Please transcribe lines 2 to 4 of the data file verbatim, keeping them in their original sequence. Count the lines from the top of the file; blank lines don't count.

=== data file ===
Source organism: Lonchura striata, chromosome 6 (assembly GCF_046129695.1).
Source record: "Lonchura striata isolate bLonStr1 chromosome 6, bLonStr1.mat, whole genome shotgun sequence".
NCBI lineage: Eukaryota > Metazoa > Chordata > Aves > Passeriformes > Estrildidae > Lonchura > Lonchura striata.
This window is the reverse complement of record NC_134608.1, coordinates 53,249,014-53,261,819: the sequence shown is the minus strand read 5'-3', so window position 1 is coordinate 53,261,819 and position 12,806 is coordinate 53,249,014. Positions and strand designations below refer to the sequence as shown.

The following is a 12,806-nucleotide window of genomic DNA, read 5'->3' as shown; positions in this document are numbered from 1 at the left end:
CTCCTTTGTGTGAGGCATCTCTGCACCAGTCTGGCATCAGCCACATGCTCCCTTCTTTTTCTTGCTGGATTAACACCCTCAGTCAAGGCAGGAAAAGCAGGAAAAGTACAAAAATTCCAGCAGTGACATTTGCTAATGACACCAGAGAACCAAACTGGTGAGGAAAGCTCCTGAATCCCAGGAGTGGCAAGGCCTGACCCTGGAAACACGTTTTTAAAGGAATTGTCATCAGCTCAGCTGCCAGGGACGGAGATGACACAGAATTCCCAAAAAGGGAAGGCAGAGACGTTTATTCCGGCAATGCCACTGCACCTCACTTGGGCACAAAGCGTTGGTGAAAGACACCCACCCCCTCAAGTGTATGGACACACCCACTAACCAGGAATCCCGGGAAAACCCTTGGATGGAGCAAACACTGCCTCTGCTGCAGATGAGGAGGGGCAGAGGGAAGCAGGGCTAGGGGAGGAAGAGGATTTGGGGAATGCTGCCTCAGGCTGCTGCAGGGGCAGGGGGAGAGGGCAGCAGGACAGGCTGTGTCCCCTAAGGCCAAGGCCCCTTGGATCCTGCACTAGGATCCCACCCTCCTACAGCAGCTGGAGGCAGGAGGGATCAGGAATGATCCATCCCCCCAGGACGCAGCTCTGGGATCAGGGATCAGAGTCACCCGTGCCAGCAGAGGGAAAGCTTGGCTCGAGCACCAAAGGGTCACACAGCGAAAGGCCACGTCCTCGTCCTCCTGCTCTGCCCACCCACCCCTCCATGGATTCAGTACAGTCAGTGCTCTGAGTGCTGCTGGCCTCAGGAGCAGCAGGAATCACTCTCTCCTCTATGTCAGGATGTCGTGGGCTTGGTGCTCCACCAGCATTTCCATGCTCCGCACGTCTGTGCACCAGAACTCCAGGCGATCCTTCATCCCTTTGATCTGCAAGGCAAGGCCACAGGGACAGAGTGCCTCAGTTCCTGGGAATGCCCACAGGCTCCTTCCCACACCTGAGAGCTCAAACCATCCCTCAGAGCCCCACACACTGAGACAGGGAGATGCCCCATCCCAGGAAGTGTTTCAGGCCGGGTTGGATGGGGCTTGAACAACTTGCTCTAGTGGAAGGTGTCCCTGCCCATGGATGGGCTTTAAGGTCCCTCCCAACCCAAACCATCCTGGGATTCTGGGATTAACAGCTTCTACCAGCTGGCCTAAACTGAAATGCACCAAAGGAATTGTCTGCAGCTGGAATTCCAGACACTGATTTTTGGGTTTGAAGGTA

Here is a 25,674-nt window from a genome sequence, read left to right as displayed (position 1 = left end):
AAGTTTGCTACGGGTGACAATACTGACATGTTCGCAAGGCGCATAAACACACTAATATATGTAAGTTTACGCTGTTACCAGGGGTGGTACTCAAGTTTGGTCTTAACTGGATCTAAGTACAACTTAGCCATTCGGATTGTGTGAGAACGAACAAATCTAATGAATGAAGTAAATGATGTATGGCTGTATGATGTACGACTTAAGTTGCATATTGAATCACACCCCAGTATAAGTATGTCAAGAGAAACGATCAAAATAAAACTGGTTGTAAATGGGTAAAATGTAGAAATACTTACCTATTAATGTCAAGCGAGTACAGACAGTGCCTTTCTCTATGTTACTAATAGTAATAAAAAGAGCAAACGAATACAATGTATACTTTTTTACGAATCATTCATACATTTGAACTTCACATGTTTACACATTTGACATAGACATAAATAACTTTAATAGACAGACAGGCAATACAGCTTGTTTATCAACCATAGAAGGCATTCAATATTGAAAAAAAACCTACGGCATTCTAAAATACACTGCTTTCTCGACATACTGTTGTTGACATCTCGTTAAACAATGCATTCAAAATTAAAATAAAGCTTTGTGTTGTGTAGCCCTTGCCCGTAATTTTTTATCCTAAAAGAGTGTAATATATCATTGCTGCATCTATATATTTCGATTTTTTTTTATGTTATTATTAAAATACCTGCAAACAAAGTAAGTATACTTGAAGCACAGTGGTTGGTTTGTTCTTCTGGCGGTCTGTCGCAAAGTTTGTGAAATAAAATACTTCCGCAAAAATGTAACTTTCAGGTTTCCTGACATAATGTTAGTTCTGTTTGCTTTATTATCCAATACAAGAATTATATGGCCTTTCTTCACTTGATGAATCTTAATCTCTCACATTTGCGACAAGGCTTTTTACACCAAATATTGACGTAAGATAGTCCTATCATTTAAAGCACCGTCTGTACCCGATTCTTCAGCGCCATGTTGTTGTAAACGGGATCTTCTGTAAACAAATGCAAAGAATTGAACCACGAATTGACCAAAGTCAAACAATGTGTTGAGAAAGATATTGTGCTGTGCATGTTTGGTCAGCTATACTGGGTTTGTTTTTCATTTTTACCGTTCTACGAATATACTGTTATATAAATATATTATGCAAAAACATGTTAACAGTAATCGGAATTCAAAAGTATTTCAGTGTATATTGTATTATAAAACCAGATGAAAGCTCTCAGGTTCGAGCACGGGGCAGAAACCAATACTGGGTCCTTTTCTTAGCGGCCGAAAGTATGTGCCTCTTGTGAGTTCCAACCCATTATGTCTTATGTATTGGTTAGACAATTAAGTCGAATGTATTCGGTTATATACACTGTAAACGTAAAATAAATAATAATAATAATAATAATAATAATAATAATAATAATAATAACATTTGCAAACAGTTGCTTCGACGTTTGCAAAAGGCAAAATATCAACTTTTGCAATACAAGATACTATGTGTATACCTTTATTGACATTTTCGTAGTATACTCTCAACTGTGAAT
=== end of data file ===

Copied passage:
Source record: "Lonchura striata isolate bLonStr1 chromosome 6, bLonStr1.mat, whole genome shotgun sequence".
NCBI lineage: Eukaryota > Metazoa > Chordata > Aves > Passeriformes > Estrildidae > Lonchura > Lonchura striata.
This window is the reverse complement of record NC_134608.1, coordinates 53,249,014-53,261,819: the sequence shown is the minus strand read 5'-3', so window position 1 is coordinate 53,261,819 and position 12,806 is coordinate 53,249,014. Positions and strand designations below refer to the sequence as shown.